Advantages and disadvantages of Wheel Hub Motor and crankshaft drive motor in installation
Anyone handy can buy an e-bike kit with a hub motor and install it on a bike they already own. From personal experience, pretty much any bike shop can do it. You don't need someone specializing in e-bikes.
In-wheel motors are relatively simple motors and are completely self-contained. This means you can use an off-the-shelf bike on just about any bike, and if you upgrade your bike, you can move it from bike to bike.
Crankshaft drive motor
Installing a crank drive motor is highly technical, and very few people can buy one and install it on their existing bike. Most commonly, the crank drive motor is part of the original manufacture of the e-bike.
Advantages and disadvantages of in-wheel motors and crankshaft drive motors in terms of ride feel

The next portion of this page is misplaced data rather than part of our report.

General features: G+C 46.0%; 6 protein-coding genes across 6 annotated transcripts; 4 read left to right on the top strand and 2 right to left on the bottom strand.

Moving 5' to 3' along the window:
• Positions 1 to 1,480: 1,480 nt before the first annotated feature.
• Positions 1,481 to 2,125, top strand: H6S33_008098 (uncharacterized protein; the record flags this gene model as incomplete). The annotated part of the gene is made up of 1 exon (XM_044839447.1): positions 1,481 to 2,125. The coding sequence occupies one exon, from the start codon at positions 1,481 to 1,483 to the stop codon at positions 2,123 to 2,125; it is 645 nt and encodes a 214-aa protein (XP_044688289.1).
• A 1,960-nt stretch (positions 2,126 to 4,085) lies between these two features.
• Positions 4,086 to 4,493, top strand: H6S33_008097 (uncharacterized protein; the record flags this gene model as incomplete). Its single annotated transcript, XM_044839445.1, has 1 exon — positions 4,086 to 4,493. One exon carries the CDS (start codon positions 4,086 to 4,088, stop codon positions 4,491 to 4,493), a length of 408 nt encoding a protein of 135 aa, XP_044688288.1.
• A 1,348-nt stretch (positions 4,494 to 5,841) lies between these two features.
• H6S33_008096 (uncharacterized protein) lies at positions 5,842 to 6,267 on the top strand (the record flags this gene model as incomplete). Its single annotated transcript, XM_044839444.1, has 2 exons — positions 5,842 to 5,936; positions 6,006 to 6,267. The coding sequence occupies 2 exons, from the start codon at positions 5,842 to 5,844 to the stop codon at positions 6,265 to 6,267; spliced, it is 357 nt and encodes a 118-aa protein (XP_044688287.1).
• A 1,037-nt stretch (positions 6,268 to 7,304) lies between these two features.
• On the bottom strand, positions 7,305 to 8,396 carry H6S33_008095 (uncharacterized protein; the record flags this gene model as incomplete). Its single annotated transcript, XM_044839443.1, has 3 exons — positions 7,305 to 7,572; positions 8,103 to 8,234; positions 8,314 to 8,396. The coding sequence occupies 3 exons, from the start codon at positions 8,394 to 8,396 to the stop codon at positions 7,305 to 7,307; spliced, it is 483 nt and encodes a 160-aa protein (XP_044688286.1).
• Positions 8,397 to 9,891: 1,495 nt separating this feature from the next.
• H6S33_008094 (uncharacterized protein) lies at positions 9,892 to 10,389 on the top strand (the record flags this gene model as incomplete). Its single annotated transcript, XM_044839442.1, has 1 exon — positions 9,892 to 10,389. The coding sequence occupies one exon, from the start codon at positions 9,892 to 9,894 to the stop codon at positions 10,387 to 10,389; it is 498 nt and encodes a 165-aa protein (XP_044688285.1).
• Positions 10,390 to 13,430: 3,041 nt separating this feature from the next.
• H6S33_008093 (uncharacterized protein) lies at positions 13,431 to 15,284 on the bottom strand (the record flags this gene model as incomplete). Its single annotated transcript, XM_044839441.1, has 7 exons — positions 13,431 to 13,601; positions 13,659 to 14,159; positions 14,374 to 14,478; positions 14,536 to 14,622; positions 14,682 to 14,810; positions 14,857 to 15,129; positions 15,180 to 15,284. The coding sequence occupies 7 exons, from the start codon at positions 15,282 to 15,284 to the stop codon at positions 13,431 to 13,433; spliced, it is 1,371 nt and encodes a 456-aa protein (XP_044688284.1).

In-wheel motors and mid-drive motors
The hub motor basically pushes you from behind through your rear wheel. In contrast, the crank motor is almost integrated with your pedals. Because of this, many experienced cyclists say that an e-bike with a crankshaft-driven motor provides a more natural riding feel.
On the other hand, if your main concern is traffic, then feeling may not be your primary concern.
Advantages and disadvantages of in-wheel motors and crankshaft drive motors in engine heating
The hub motor is completely sealed. This means that there could theoretically be an overheating problem, as there is no easy way for the heat to escape. However, most units have controllers that monitor and control this. A quality bike from a reputable manufacturer shouldn't have problems with overheating. I have never had an overheating problem in the years of using hub motors.
Crank drive motors typically have a scalloped housing that dissipates heat more efficiently than hub motors.